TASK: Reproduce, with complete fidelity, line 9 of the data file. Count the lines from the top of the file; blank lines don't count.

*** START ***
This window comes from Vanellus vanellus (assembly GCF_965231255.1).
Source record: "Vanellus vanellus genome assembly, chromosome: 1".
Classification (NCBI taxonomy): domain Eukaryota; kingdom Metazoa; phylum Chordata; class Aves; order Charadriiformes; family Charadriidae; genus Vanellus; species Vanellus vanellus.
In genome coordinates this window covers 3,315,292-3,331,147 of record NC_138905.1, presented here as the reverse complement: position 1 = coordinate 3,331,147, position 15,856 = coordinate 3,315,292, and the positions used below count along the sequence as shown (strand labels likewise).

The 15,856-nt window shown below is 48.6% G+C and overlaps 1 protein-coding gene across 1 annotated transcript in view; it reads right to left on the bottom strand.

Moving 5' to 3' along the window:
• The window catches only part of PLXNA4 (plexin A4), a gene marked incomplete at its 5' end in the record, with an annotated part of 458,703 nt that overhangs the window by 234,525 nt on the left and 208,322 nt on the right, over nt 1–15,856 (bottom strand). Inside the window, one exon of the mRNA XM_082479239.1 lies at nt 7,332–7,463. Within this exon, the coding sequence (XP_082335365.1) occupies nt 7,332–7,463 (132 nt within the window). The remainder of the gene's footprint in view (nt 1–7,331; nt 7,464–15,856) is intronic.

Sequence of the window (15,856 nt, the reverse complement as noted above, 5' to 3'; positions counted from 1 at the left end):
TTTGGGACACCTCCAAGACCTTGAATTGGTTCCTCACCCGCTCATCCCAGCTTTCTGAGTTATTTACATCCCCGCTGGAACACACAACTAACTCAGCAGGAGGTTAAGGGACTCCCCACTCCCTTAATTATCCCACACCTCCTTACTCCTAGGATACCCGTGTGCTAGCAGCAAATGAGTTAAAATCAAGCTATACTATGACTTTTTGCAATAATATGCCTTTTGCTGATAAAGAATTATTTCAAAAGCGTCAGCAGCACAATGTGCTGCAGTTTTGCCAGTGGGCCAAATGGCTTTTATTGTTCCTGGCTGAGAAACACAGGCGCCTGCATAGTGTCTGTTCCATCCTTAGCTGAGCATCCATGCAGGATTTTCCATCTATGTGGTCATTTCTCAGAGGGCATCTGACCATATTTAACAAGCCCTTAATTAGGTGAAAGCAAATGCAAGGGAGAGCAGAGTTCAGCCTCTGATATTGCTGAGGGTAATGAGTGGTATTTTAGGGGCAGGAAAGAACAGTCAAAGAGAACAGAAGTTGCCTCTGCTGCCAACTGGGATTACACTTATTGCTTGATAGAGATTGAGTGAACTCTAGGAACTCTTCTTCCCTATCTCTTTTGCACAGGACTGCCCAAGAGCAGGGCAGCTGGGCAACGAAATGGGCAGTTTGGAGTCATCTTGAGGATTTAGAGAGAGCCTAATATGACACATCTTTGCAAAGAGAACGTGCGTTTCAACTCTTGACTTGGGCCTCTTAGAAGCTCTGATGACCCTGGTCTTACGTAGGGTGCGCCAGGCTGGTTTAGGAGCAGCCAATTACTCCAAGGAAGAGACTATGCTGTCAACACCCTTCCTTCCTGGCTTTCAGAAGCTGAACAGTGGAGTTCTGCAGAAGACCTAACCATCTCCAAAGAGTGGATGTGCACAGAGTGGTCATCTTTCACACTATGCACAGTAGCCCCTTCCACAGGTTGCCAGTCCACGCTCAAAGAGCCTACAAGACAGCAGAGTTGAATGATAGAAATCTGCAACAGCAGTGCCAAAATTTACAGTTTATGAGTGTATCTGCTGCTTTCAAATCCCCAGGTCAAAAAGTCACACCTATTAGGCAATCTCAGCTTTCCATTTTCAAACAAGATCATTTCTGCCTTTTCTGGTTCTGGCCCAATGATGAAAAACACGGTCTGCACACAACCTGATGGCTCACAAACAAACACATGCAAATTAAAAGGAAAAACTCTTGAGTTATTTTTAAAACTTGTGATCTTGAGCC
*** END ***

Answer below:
TTTGGGACACCTCCAAGACCTTGAATTGGTTCCTCACCCGCTCATCCCAGCTTTCTGAGTTATTTACATCCCCGCTGGAACACACAACTAACTCAGCAGGAGGTTAAGGGACTCCCCACTCCCTTAATTATCCCACACCTCCTTACTCCTAGGATACCCGTGTGCTAGCAGCAAATGAGTTAAAATCAAGCTATACTATGACTTTTTGCAATAATATGCCTTTTGCTGATAAAGAATTATTTCAAAAGCGTCAGCAGCACAATGTGCTGCAGTTTTGCCAGTGGGCCAAATGGCTTTTATTGTTCCTGGCTGAGAAACACAGGCGCCTGCATAGTGTCTGTTCCATCCTTAGCTGAGCATCCATGCAGGATTTTCCATCTATGTGGTCATTTCTCAGAGGGCATCTGACCATATTTAACAAGCCCTTAATTAGGTGAAAGCAAATGCAAGGGAGAGCAGAGTTCAGCCTCTGATATTGCTGAGGGTAATGAGTGGTATTTTAGGGGCAGGAAAGAACAGTCAAAGAGAACAGAAGTTGCCTCTGCTGCCAACTGGGATTACACTTATTGCTTGATAGAGATTGAGTGAACTCTAGGAACTCTTCTTCCCTATCTCTTTTGCACAGGACTGCCCAAGAGCAGGGCAGCTGGGCAACGAAATGGGCAGTTTGGAGTCATCTTGAGGATTTAGAGAGAGCCTAATATGACACATCTTTGCAAAGAGAACGTGCGTTTCAACTCTTGACTTGGGCCTCTTAGAAGCTCTGATGACCCTGGTCTTACGTAGGGTGCGCCAGGCTGGTTTAGGAGCAGCCAATTACTCCAAGGAAGAGACTATGCTGTCAACACCCTTCCTTCCTGGCTTTCAGAAGCTGAACAGTGGAGTTCTGCAGAAGACCTAACCATCTCCAAAGAGTGGATGTGCACAGAGTGGTCATCTTTCACACTATGCACAGTAGCCCCTTCCACAGGTTGCCAGTCCACGCTCAAAGAGCCTACAAGACAGCAGAGTTGAATGATAGAAATCTGCAACAGCAGTGCCAAAATTTACAGTTTATGAGTGTATCTGCTGCTTTCAAATCCCCAGGTCAAAAAGTCACACCTATTAGGCAATCTCAGCTTTCCATTTTCAAACAAGATCATTTCTGCCTTTTCTGGTTCTGGCCCAATGATGAAAAACACGGTCTGCACACAACCTGATGGCTCACAAACAAACACATGCAAATTAAAAGGAAAAACTCTTGAGTTATTTTTAAAACTTGTGATCTTGAGCC